Hopefully someone finds this helpful as I’ve had to figure out some of this as I go or just from trial and error. There aren’t a lot of resources for building themes that really spell things out, so it’s good to look at what others are doing.
This post is more basic directory structure and not much code beyond organizing theme specific functions.
The whole point is to reduce bloat while increasing utility. Make it easy to develop in for yourself and for any future development to happen even if its not by you. Basically… K.I.S.S.
First I’m going to overview my directory structure of a basic theme.
Basic Theme Structure
You can definitely get further organized with this by putting your js, css, and images in an /assets/ folder. You can even drill deeper with specific folders for files like page templates and template parts.
Not all sites need that much organization, but if you’re building something with a lot of layouts that are wildly different you may want to organize better.
Used to I would dump everything in functions.php until I graduated to including them in an array, which was only slightly more helpful in terms of it was neater looking and easier to navigate. That looked something like this:
But that’s not optimal because you have to manage each file. This is all preference but what I do now is include everything from the /inc/ or /lib/ (or whatever you want to call it) folder. So my functions.php is just a few lines and grabs my entire folder:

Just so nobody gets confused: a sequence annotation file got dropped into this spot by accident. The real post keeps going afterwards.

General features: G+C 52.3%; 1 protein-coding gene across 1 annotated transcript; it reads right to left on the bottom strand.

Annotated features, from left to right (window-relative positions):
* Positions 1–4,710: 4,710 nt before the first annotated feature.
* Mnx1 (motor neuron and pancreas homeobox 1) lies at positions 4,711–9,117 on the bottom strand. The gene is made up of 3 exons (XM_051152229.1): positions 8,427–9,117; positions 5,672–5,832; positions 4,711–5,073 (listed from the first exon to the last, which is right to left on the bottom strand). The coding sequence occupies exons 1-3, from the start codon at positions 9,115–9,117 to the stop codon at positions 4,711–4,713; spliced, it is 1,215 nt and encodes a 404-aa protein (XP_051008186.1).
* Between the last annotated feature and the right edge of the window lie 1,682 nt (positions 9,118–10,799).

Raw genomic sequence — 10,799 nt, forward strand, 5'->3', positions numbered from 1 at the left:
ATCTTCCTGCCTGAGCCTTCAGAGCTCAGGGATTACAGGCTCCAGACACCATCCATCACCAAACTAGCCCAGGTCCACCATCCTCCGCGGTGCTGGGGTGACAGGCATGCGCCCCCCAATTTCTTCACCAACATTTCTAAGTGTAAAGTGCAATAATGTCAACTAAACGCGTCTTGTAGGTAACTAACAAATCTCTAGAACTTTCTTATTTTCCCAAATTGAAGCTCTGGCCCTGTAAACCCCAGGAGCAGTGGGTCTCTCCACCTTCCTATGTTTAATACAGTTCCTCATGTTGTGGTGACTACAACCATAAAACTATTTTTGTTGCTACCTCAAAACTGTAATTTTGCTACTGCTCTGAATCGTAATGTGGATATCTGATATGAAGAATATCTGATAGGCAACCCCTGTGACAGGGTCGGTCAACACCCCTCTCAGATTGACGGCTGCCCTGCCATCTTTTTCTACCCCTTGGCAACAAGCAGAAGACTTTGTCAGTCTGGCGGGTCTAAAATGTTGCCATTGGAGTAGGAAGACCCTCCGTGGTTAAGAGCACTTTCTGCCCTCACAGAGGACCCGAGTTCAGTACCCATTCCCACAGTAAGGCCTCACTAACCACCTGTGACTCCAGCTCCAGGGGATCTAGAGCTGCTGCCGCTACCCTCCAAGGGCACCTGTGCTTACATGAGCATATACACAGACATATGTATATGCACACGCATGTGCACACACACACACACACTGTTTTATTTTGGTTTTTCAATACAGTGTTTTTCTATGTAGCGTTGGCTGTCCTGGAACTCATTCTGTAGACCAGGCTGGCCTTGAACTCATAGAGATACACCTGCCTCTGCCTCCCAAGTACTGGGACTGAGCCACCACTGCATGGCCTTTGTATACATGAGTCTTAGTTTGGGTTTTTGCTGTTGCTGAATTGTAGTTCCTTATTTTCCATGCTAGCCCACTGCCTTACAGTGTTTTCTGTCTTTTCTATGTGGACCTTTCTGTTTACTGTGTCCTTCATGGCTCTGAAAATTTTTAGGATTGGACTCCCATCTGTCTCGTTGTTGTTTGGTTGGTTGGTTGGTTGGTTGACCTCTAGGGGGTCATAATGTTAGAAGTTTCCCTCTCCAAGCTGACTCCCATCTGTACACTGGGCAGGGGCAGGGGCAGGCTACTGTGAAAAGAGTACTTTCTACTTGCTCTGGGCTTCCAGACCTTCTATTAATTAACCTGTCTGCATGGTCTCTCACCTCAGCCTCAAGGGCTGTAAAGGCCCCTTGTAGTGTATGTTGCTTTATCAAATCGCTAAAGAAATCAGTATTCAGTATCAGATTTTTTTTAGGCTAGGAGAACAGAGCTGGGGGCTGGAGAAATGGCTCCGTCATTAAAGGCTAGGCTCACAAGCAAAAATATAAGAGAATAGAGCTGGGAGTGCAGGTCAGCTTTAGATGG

(stolen from @theandystratton)
I’ve noticed with a lot of “off the shelf” themes each template will have a name (and therefor appear as a selectable layout), and maybe that’s for flexibility purposes, but I prefer to only have a few where needed.
Usually Full Width and any Landing pages will get a template name, otherwise I want them to auto assign appropriately. One way you can do this is by understanding proper hierarchy.
The Template Hierarchy
Generally a pretty basic site only has a few templates to consider:
- Front Page
- Interior Page
- Full Width Page
- Blog Page
- Single Blog Page
Which you should be referring to the Template Hierarchy Map. It will probably end up looking something like this:
Index.php As a Workhorse
If you look at the template hierarchy map again you’ll see everything eventually waterfalls to Index.php
It makes sense to take advantage of index for templates that are sharing a layout. I’ll have designers that want to change things on 404 pages, search results pages, etc. Generally these end up being full width pages so I can re-use my full-width layout in my index for multiple pages.
- Don’t over organize unless you have to
- Adhere to your own standards for coding and structure
- Easy on the template names in files, let the template hierarchy work for you
- Find ways to keep things lean by having utility files